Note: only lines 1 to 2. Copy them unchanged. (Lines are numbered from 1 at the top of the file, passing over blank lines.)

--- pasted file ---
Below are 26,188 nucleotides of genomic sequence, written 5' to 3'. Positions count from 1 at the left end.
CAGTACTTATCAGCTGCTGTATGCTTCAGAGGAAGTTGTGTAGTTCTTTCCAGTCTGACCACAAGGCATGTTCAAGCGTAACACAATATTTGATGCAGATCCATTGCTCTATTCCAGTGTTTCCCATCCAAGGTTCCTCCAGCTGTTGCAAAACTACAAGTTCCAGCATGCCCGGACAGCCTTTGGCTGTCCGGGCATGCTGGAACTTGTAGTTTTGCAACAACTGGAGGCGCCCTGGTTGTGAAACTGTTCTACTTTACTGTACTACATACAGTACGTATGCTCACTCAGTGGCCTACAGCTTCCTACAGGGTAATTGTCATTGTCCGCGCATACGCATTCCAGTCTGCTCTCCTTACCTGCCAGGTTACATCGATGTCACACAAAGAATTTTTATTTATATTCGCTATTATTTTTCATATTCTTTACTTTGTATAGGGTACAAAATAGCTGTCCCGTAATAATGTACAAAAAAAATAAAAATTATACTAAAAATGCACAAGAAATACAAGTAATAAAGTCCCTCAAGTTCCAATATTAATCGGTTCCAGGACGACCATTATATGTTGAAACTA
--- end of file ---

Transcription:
Below are 26,188 nucleotides of genomic sequence, written 5' to 3'. Positions count from 1 at the left end.
CAGTACTTATCAGCTGCTGTATGCTTCAGAGGAAGTTGTGTAGTTCTTTCCAGTCTGACCACAAGGCATGTTCAAGCGTAACACAATATTTGATGCAGATCCATTGCTCTATTCCAGTGTTTCCCATCCAAGGTTCCTCCAGCTGTTGCAAAACTACAAGTTCCAGCATGCCCGGACAGCCTTTGGCTGTCCGGGCATGCTGGAACTTGTAGTTTTGCAACAACTGGAGGCGCCCTGGTTGTGAAACTGTTCTACTTTACTGTACTACATACAGTACGTATGCTCACTCAGTGGCCTACAGCTTCCTACAGGGTAATTGTCATTGTCCGCGCATACGCATTCCAGTCTGCTCTCCTTACCTGCCAGGTTACATCGATGTCACACAAAGAATTTTTATTTATATTCGCTATTATTTTTCATATTCTTTACTTTGTATAGGGTACAAAATAGCTGTCCCGTAATAATGTACAAAAAAAATAAAAATTATACTAAAAATGCACAAGAAATACAAGTAATAAAGTCCCTCAAGTTCCAATATTAATCGGTTCCAGGACGACCATTATATGTTGAAACTA